Once this work is completed, Firebug will be a solution for web developers to do testing of accessible web pages with an accessible UI. It means that Mozilla will be able to offer, directly or indirectly, a full range of testing and usage tools starting from the browser itself, the screen reader, and the testing and development side, all in an open-source fashion, driving the accessible web standards effort forward in thus far uncharted territory.

So, let’s boldly go! 🙂

The current state of accessible Firefox on the Mac, your help is appreciated!

I’ve been asked time and time again about what the current state is of the possibility of an accessible Firefox on the Mac that interacts with the VoiceOver screen reader. Well, let me recap what the current affair is.

First of all, the bad news is that getting the remaining quirks out of Mac accessibility is not going to happen this or next quarters.

The main reason is that our code currently needs to be made ready for future enhancements. Our recent work on the IAccessibleTable2 interface showed us that painfully: The refactoring and reorganization needed took much longer than we had estimated and required us to touch much more code than we had hoped. We also have some nasty event firing problems that have been a pain in the neck for those ATs supporting us that we desperately need to attack these now.

However, the good news is that since early May, the accessibility unit tests (Mochitests) have been running mostly successfully on the Mac on both the mozilla-central and mozilla-1.9.2 branch tinderboxes. Those tests had been running successfully on Windows and Linux since December already. They’ve been intermittently showing some flakiness (what we call random orange) in especially the events area, which is what we’ll be working on in the immediate future anyway, but otherwise been quite stable.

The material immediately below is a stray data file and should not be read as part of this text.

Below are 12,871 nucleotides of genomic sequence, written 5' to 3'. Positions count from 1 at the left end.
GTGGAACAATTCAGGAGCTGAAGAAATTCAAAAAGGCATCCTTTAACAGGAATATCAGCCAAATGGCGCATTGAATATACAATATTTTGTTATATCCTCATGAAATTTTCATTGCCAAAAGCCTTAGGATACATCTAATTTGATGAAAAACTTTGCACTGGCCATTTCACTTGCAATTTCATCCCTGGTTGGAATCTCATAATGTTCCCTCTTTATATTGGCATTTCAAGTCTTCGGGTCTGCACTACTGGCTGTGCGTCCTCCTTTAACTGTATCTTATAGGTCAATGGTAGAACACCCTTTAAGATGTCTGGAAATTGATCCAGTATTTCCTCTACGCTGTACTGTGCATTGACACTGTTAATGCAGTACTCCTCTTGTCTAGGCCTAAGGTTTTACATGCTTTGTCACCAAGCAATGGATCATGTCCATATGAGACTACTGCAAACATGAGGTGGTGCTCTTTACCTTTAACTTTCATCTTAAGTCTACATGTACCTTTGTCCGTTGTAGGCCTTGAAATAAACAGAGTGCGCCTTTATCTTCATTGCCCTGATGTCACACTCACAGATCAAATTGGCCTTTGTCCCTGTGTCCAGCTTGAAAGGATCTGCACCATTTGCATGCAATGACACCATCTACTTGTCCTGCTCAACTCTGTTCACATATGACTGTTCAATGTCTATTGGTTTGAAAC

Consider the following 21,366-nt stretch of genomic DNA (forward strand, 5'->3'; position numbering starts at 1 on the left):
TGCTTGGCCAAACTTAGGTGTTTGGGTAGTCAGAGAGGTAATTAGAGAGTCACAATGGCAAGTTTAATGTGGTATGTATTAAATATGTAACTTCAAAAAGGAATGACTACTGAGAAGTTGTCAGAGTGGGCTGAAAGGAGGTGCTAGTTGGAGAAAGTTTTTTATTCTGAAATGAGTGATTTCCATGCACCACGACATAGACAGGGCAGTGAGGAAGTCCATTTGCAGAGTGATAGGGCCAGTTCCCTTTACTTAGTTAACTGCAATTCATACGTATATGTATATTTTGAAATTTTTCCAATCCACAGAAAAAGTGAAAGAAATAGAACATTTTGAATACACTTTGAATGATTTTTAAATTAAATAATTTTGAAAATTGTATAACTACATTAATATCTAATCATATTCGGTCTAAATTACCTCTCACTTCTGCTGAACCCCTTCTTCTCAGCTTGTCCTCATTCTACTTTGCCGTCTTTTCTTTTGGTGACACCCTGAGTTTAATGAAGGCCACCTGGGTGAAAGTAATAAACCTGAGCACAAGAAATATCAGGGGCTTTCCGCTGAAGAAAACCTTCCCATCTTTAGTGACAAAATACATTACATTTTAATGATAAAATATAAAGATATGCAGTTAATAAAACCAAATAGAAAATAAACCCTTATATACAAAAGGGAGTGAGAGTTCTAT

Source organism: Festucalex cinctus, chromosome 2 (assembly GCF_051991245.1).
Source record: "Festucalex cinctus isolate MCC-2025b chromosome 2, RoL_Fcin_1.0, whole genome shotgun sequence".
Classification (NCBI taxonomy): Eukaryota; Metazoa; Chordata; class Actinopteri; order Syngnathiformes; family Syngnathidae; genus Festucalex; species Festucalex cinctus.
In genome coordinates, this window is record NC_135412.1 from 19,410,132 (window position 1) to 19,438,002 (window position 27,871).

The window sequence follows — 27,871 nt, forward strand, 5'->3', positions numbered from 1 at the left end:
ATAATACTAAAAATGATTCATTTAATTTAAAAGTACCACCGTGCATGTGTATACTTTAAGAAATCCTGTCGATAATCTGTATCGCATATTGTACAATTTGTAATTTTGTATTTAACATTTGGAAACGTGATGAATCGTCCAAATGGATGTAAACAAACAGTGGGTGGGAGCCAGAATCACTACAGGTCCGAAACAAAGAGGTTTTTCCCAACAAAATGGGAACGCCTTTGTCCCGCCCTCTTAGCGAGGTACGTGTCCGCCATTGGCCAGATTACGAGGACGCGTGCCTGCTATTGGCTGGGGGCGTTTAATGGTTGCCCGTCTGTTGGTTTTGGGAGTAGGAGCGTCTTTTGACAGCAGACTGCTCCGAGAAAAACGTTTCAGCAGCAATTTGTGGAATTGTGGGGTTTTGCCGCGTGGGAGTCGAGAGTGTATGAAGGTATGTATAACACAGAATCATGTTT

On top of that, at least investigating and driving the Mac accessibility effort forward has been sort of a pet project of mine all the while, even though Mac a11y is no longer part of our team’s official goal set for this year.

What I’ve been doing is build Mac builds with accessibility enabled on my MacBook and test them whenever I had some cycles. On Mac OS X 10.5 (Leopard), VoiceOver and the Firefox builds played terribly together, with lots of sluggishness and delayed responses that made it impossible to get any really useful testing done.

This, however, has changed with Snow Leopard. Without consciously changing things on our end, a build done under Snow Leopard is much more responsive with VoiceOver. We’re nowhere near the good performance blind people have come to appreciate from Safari yet, but we’re doing much better now. Whether it’s the improved VoiceOver or the fact that we’re now building against the MacOS10.5 SDK, or both, I don’t know.

The following are what I’d consider the most pressing issues before we could even think about sending this off to a bunch of voluntary testers:

  • VoiceOver is not speaking most accessible roles of UI and web page elements. Strangely enough, when pressing a button, it will say “Press button” and the like.